To hype its forthcoming Leaf electric car, Nissan has reached for the most manipulative imagery in the green marketing playbook: the Polar Bear. They’re cute, they’re cuddly, and because their icy habitat is being destroyed by regular cars, they will hug you if you buy an EV. Meanwhile, the causes, trajectory, and impacts of global climate change (not to mention its possible solutions) remain extremely abstract and far-away when compared to the political and economic ramifications of global oil undersupply. Too bad market failures and geopolitical instability aren’t as emotionally manipulative as those fuzzy bear guys…

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15m Or More Cars In China. How It Affects Peak Oil And Global Warming Tue, 12 Jan 2010 10:50:27 +0000

It’s definitely official now. The last word in Chinese vehicle sales has the China Association of Automobile Manufacturers (CAAM,) and the CAAM has spoken. Vehicle sales in China last year rose 46.2 percent to 13.64m units. This is not surprising, but it is nonetheless reassuring that the 13.6m number TTAC had reported last week was only 40,000 short. It is equally official that China is the world’s largest auto market, ahead of the U.S.A. by 3m units, more or less.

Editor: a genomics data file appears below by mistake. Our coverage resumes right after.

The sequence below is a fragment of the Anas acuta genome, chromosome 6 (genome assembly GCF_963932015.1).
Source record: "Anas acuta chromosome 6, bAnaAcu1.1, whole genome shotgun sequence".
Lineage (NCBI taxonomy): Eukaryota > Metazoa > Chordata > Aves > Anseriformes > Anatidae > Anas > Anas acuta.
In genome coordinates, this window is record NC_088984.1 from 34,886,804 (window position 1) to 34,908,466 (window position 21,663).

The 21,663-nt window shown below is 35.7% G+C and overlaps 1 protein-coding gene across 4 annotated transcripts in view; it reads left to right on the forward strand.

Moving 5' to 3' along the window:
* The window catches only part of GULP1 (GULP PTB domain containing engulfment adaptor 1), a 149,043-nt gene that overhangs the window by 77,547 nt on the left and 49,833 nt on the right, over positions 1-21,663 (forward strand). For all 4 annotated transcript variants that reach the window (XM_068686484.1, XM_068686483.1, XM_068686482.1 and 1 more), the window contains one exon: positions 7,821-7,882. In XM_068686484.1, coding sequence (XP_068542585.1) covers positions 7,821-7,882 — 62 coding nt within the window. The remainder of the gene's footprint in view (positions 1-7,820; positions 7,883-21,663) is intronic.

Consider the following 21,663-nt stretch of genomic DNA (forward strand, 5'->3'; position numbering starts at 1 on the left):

Vehicle sales in December alone rose 91.7 percent from a year earlier to 1.41m units in China, the CAAM said. Passenger car sales jumped 88.7 percent in the last month to 1.1m units. Full-year 2009 China passenger car sales are up 52.9 percent in 2009 to 10.3m. If passenger cars alone would count, then the truck and SUV happy USA would look like a 3rd world country: According to Automotive News [sub], only 5.7m new “passenger cars” drove off U.S. dealers’ lots in 2009, slightly more than half of what the Chinese bought.

Will the sales boom continue in 2010? Not as mad as in 2009, expects the CAAM. The manufacturers association expects growth to continue at a more moderate pace of 10 percent. This would mean 1.36m units in additional sales, or a total of a little less than 15m. Merrill Lynch is a little more bullish and thinks that the Chinese market will grow to 15.5 million vehicles this year, the Nikkei [sub] reports. A horrific thought to those who are scared that Chinese will use all our oil, and that melting polar caps will destroy the value of our waterfront properties. Wait, it’s getting worse.